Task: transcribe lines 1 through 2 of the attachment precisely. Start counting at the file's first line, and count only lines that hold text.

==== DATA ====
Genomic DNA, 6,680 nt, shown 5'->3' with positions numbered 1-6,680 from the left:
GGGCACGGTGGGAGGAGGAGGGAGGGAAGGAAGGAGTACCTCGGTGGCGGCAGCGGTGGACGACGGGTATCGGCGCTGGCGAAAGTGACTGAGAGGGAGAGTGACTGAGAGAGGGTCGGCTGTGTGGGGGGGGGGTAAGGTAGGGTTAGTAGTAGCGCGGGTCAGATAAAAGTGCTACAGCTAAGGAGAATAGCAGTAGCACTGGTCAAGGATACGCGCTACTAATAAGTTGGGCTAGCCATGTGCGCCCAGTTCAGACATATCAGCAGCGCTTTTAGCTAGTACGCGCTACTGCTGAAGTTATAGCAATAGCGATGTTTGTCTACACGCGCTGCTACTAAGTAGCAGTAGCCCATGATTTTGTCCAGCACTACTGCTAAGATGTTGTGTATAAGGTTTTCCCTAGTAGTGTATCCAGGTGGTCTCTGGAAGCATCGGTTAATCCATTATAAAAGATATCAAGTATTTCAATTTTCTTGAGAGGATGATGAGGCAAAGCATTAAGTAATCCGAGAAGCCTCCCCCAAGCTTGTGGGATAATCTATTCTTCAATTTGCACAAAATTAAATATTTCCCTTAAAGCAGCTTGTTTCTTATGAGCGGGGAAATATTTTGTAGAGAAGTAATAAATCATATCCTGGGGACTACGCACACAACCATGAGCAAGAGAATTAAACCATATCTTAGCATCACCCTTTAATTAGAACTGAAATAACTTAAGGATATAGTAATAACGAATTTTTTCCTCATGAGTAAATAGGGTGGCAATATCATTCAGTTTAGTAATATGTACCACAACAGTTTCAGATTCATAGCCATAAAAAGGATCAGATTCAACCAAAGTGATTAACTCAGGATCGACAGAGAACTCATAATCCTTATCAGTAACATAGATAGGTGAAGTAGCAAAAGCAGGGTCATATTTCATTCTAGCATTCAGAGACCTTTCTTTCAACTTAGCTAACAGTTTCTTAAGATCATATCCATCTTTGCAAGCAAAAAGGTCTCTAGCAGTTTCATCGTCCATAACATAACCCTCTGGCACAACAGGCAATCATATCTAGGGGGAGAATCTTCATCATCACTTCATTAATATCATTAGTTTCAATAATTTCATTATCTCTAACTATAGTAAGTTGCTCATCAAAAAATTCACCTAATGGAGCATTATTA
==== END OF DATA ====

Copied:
Genomic DNA, 6,680 nt, shown 5'->3' with positions numbered 1-6,680 from the left:
GGGCACGGTGGGAGGAGGAGGGAGGGAAGGAAGGAGTACCTCGGTGGCGGCAGCGGTGGACGACGGGTATCGGCGCTGGCGAAAGTGACTGAGAGGGAGAGTGACTGAGAGAGGGTCGGCTGTGTGGGGGGGGGGTAAGGTAGGGTTAGTAGTAGCGCGGGTCAGATAAAAGTGCTACAGCTAAGGAGAATAGCAGTAGCACTGGTCAAGGATACGCGCTACTAATAAGTTGGGCTAGCCATGTGCGCCCAGTTCAGACATATCAGCAGCGCTTTTAGCTAGTACGCGCTACTGCTGAAGTTATAGCAATAGCGATGTTTGTCTACACGCGCTGCTACTAAGTAGCAGTAGCCCATGATTTTGTCCAGCACTACTGCTAAGATGTTGTGTATAAGGTTTTCCCTAGTAGTGTATCCAGGTGGTCTCTGGAAGCATCGGTTAATCCATTATAAAAGATATCAAGTATTTCAATTTTCTTGAGAGGATGATGAGGCAAAGCATTAAGTAATCCGAGAAGCCTCCCCCAAGCTTGTGGGATAATCTATTCTTCAATTTGCACAAAATTAAATATTTCCCTTAAAGCAGCTTGTTTCTTATGAGCGGGGAAATATTTTGTAGAGAAGTAATAAATCATATCCTGGGGACTACGCACACAACCATGAGCAAGAGAATTAAACCATATCTTAGCATCACCCTTTAATTAGAACTGAAATAACTTAAGGATATAGTAATAACGAATTTTTTCCTCATGAGTAAATAGGGTGGCAATATCATTCAGTTTAGTAATATGTACCACAACAGTTTCAGATTCATAGCCATAAAAAGGATCAGATTCAACCAAAGTGATTAACTCAGGATCGACAGAGAACTCATAATCCTTATCAGTAACATAGATAGGTGAAGTAGCAAAAGCAGGGTCATATTTCATTCTAGCATTCAGAGACCTTTCTTTCAACTTAGCTAACAGTTTCTTAAGATCATATCCATCTTTGCAAGCAAAAAGGTCTCTAGCAGTTTCATCGTCCATAACATAACCCTCTGGCACAACAGGCAATCATATCTAGGGGGAGAATCTTCATCATCACTTCATTAATATCATTAGTTTCAATAATTTCATTATCTCTAACTATAGTAAGTTGCTCATCAAAAAATTCACCTAATGGAGCATTATTA